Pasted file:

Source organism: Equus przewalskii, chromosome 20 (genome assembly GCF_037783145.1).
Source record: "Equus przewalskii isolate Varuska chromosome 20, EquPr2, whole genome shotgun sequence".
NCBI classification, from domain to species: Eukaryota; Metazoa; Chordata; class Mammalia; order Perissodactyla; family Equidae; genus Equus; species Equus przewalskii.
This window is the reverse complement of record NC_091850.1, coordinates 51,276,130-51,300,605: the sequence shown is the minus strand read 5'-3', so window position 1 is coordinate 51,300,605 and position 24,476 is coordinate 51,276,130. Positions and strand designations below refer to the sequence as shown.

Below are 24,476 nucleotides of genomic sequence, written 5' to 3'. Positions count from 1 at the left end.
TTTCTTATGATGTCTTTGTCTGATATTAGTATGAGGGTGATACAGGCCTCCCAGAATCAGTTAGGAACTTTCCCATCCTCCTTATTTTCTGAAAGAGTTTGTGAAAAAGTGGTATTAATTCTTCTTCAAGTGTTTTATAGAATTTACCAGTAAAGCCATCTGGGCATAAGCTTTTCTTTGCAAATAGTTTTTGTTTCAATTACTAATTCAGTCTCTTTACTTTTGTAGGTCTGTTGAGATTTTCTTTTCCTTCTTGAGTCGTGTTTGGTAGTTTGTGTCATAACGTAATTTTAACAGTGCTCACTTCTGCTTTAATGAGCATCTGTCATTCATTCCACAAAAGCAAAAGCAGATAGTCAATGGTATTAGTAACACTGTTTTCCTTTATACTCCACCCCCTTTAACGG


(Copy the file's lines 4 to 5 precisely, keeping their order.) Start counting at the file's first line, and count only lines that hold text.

This window is the reverse complement of record NC_091850.1, coordinates 51,276,130-51,300,605: the sequence shown is the minus strand read 5'-3', so window position 1 is coordinate 51,300,605 and position 24,476 is coordinate 51,276,130. Positions and strand designations below refer to the sequence as shown.

Below are 24,476 nucleotides of genomic sequence, written 5' to 3'. Positions count from 1 at the left end.